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Colors of the Roundtable: Afterword | David Wiley | Scene4 Magazine | July 2017 |

David Wiley



Months of planning and discussion finally ended and work began on the great project, a 40 x 95 foot mural entitled Paradise on Earth. Four weeks later it was finished and the scaffolding was removed.

The mural immediately drew quite a bit of attention, and a reporter and photographer were assigned to photograph and write a story about it. The photographer discovered to her amazement that she could not get a picture of the mural. All attempts resulted in a solid grey rectangle. Other people came to photograph the mural and got the same result. All kinds of photographic equipment were tried, all without success. Word of this phenomenon quickly spread, and soon it was headline news everywhere. Hordes of people came to see if their camera might capture the image, but no luck. The scientific community had no explanation, and before long the worldwide media was calling it “the miracle of the mural.” The Conductor became the most sought-after human on the planet, and had no choice except to go into hiding. He and the Colors of the Round Table suspected this was the work of Lady Chameleon, the mysterious Muse of Color, whose powers, and even her existence, were unknown outside of the Kingdom of Color. The Conductor and the Colors realized that her purpose was to draw attention to Paradise on Earth. But they were somewhat puzzled by her strategy. Perhaps Lady Chameleon, pure spirit that she was, did not anticipate the chaos that would ensue.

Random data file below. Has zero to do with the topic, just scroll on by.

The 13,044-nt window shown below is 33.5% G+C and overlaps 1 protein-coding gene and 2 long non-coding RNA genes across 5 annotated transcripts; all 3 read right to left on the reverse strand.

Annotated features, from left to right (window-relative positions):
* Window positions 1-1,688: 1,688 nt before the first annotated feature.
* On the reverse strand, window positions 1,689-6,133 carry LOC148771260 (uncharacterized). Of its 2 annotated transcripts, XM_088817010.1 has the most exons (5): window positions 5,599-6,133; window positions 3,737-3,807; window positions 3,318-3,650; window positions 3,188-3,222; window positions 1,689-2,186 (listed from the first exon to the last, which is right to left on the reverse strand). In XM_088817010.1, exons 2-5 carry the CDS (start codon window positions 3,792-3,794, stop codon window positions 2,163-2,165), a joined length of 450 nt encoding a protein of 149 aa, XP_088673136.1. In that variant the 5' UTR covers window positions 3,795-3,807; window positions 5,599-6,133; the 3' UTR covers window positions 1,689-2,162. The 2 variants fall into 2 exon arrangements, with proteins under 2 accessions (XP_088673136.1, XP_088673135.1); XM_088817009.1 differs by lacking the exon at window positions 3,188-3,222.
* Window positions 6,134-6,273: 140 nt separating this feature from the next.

People, dubbed “Paradise Pilgrims,” came from all corners of the Earth, with their cameras, to experience the miracle for themselves. The city struggled to accommodate the thousands of curious seekers, and the mayor and the city council considered covering the mural with tarpaulins. They even talked about destroying it. They concluded, finally, that it might be a grave mistake to disturb or alter this miraculous presence in any way. Instead they decided to erect a tall, attractive wrought iron fence around the mural to protect it from the crazed “Pilgrims” who wanted to pry chips from it to take home. Finally they recommended that a commission be appointed to decide how to handle the situation. It was also decided that the Conductor, who it was thought had many questions to answer, should be the head of it. If anyone knew what was going on it should be the Conductor, they reasoned.